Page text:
The guards and other security people are generally polite and respectful but sometimes they are pushed to their limit by inmates who are obnoxious and mouthy. I saw this lady inside their room and so I got curious. She said she had a fight with one of the guards and told him to f… off. So she was locked in for the rest of the day.
One inmate was as heartbroken as I was. We talked, and I found out she has a master’s degree and Ph.D. and lived in a mansion in the US. She shared custody of her kids with her ex-husband but the kids are being abused while in his custody so she flew and had a big fight with him that turned violent. Both of them were taken to jail.
I saw the devastation and disappointment on her face when she told us her story. She vowed not to leave Canada without her children, and I pray that she will succeed.
It was night when I was moved to the 4th floor, so I was not able to say goodbye to the ladies. Claudia was so concerned and called my sister and told her I was missing. It made my family and friends so worried. Some thought that I tried to escape.
On the fourth floor, it is more open, and people look more relax and jolly. Our wing has 24 rooms, but only 13 were occupied.
Comparing war wounds
I looked at the small room and remember my late husband activist/editor and Balita founder Ruben Cusipag who was a political prisoner during the martial law regime because of his critical articles about the Marcos dictatorship.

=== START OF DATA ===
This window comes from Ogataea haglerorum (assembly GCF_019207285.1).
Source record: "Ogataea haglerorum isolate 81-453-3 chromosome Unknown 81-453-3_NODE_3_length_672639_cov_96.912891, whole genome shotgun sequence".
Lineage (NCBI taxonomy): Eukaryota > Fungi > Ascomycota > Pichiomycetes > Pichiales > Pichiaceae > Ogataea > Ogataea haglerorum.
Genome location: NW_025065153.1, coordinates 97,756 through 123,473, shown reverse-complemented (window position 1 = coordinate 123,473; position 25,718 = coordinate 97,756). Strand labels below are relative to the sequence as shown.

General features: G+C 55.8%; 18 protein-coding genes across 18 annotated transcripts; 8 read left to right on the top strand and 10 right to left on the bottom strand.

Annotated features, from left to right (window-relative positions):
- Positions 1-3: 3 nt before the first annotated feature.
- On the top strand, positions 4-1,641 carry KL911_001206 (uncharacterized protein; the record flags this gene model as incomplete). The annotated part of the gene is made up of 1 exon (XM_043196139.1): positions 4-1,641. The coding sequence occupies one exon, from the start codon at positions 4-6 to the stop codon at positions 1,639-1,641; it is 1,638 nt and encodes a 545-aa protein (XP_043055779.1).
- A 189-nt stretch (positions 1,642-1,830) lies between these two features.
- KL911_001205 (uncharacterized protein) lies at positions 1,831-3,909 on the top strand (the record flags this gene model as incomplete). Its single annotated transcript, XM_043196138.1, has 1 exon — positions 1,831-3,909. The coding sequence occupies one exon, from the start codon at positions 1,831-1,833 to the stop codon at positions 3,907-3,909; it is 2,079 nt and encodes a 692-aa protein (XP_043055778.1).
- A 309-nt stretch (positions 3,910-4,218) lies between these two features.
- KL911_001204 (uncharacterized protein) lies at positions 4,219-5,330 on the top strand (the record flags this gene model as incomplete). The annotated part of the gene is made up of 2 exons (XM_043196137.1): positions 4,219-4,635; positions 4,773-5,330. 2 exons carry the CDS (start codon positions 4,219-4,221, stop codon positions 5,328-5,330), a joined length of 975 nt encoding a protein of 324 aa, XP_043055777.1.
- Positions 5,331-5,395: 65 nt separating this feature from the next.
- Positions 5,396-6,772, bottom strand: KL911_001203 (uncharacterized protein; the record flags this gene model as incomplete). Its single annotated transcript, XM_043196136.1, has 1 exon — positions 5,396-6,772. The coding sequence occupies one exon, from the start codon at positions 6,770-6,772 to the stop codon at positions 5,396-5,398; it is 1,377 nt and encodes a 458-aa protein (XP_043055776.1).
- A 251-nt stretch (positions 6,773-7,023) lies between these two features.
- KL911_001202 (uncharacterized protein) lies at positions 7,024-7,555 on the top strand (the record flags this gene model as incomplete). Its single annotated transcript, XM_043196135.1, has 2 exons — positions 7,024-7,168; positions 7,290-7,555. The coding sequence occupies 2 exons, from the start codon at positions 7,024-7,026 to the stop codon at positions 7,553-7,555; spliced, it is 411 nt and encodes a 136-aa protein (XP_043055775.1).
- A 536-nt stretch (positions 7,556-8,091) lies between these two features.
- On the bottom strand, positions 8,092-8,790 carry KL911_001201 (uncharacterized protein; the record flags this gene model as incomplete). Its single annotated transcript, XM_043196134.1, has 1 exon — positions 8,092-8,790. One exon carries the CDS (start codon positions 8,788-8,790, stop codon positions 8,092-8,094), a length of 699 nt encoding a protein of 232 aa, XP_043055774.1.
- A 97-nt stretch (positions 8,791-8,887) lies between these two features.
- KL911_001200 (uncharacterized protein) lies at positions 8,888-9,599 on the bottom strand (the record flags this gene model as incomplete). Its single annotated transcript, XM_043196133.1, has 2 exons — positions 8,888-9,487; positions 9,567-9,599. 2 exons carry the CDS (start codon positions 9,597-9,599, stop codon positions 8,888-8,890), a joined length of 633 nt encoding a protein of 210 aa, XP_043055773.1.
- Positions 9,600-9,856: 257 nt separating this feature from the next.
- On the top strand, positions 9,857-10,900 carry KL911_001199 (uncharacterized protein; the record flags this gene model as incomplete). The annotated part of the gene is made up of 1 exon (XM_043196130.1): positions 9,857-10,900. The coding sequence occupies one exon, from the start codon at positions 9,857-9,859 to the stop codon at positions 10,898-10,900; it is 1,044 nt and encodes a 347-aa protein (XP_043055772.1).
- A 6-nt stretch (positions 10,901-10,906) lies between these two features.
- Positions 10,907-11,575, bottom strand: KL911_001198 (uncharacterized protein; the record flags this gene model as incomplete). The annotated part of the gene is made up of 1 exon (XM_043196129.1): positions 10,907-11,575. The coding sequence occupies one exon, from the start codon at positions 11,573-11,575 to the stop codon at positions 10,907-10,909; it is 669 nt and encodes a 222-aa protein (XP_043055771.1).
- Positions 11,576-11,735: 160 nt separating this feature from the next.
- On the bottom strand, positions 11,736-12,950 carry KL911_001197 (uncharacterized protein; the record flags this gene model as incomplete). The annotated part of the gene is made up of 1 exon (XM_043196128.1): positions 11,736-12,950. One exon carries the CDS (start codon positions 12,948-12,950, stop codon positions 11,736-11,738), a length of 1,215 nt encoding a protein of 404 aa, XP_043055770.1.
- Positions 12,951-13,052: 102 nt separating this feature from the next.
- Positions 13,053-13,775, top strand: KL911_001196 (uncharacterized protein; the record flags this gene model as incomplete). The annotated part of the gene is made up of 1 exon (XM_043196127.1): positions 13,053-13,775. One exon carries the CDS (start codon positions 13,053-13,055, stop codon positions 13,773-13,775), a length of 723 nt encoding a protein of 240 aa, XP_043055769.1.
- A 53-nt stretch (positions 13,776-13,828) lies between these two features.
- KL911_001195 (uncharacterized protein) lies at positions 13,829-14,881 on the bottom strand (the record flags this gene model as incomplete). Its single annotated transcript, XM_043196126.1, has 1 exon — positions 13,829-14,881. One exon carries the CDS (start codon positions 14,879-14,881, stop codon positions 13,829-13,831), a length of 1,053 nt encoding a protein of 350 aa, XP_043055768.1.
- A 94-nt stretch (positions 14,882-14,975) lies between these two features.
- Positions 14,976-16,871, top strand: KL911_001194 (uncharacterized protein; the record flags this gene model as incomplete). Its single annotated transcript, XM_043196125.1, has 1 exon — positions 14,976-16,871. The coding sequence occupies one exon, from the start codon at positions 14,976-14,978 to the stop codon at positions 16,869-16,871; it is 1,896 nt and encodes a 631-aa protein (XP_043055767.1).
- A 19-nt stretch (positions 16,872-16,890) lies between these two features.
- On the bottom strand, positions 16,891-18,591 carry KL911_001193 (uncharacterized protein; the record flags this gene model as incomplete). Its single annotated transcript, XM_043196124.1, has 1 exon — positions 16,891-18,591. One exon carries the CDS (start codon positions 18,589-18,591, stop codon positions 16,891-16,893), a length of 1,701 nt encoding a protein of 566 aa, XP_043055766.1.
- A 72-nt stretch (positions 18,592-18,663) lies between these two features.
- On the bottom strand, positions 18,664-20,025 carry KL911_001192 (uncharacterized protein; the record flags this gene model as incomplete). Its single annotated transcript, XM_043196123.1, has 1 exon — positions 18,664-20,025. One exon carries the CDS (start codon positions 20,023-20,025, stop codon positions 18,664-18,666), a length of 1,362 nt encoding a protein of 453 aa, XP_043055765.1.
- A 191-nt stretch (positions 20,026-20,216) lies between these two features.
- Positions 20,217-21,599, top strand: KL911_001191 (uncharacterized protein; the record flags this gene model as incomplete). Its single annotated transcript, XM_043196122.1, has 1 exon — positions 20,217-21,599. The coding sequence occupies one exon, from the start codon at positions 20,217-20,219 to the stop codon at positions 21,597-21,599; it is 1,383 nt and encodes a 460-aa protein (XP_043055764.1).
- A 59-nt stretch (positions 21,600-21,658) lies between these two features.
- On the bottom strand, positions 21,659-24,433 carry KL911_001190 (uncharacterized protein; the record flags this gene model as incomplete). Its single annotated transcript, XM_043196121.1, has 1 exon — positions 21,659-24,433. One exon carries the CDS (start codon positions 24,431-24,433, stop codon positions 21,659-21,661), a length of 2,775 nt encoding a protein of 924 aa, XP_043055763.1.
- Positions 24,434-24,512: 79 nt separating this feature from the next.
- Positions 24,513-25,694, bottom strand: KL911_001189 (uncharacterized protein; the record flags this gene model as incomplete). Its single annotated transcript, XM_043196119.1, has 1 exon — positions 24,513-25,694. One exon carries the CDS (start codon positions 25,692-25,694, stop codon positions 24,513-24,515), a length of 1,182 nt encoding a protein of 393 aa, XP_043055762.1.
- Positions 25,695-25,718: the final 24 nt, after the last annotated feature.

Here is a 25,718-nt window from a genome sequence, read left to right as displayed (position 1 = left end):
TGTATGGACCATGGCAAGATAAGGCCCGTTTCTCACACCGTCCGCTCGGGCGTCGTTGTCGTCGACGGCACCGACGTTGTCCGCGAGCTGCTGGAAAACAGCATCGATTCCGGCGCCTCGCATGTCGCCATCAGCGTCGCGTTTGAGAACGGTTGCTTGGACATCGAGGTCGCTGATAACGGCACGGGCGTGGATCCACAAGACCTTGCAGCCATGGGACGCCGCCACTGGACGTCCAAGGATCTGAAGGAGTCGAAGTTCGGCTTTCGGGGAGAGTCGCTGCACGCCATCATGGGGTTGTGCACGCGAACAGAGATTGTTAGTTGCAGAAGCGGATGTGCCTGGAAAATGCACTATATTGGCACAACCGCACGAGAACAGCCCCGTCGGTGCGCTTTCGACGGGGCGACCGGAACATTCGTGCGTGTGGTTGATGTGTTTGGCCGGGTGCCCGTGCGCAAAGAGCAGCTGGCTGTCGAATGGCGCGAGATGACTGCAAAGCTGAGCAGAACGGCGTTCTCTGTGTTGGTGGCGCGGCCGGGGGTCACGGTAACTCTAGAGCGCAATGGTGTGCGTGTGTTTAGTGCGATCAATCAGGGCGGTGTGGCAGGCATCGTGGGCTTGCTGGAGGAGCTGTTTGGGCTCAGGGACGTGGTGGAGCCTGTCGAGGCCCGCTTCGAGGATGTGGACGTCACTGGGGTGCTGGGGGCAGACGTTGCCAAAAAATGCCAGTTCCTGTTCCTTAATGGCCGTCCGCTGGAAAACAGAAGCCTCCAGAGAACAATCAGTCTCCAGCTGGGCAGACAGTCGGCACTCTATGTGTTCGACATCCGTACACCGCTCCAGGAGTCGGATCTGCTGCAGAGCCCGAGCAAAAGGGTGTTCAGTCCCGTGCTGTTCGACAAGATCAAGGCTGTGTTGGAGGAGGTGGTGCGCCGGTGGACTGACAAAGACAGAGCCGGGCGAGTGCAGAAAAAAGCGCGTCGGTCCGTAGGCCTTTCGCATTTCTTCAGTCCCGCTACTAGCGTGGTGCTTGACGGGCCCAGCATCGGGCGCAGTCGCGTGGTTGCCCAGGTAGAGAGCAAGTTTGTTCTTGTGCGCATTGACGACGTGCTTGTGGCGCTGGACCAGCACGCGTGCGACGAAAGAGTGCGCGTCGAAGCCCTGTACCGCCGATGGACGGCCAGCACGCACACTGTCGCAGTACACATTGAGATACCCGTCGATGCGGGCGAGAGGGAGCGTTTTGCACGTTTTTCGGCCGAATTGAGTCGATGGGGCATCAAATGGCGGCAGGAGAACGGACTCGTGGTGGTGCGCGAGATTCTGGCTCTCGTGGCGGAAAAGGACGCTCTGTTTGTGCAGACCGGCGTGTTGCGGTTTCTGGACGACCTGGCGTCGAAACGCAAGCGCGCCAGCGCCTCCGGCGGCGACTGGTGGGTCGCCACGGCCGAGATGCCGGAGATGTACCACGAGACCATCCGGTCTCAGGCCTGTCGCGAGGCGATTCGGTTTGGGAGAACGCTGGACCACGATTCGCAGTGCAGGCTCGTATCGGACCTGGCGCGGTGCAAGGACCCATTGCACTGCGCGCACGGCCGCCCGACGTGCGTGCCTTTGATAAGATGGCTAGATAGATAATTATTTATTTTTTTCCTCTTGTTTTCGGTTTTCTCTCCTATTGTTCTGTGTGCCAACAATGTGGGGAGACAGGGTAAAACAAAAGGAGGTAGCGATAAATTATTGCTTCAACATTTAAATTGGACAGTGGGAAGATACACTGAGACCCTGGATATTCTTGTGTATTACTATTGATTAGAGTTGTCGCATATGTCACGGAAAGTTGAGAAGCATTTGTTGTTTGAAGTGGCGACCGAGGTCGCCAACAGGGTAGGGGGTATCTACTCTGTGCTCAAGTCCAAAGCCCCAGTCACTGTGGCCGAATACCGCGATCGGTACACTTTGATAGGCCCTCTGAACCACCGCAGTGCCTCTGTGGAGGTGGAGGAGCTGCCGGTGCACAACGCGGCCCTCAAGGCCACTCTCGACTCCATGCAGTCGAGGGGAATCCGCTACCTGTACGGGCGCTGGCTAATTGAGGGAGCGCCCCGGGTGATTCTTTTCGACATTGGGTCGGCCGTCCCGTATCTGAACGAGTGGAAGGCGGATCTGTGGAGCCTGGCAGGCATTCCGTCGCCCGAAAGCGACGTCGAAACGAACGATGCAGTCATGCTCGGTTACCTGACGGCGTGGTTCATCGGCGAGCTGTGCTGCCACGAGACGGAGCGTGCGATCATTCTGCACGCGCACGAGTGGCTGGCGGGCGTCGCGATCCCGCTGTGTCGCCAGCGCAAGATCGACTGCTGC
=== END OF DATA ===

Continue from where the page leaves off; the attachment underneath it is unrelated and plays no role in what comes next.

Did he have the same size of the room? Was he treated well? I have a single bed, a table, stool, mirror and shelf. I wonder if Ruben was allowed to mingle with the other inmates. I remember him telling me that he was in the same cell with Ninoy Aquino till Ninoy was transferred somewhere else.
In one of the Upsilon Sigma Phi International reunions in San Francisco, the late ex-vice president Doy Laurel said to everyone listening and pointing to Ruben, “he is one of the guys that drove Marcos to declare Martial Law.” I was truly elated.
Missing my family
I tried to forget that I am not at home so I don’t get attacked by depression. I call my family whenever I get the chance. My oldest boy had a booked trip with his family to Mexico, and I wanted to reassure them that I am okay and wish them to enjoy their vacation.
I really miss my children and grandchildren. I take my grandkids to Kung Fu lessons every Thursday night, and the two little ones whom I help babysit every now and then.
They have their nannies but I volunteer to do it to regularly bond with them.
Things we take for granted
On my first day, food was the last thing I wanted to see so I was not eating and just throwing them away.
An inmate told me to stop throwing the food because the others would surely appreciate it. It was a realization: The others think they are not getting enough so I started giving the food to them.
The inmates do not have the luxury of getting snacks from the outside except to order from the canteen which will deliver it the week after. They try to save whatever they have left over such as tea bags, instant coffee, sugar and cream, bread, condiments, muffins, and crackers, especially by those who would be here longer. Juices and milk I consumed right away to sustain my energy.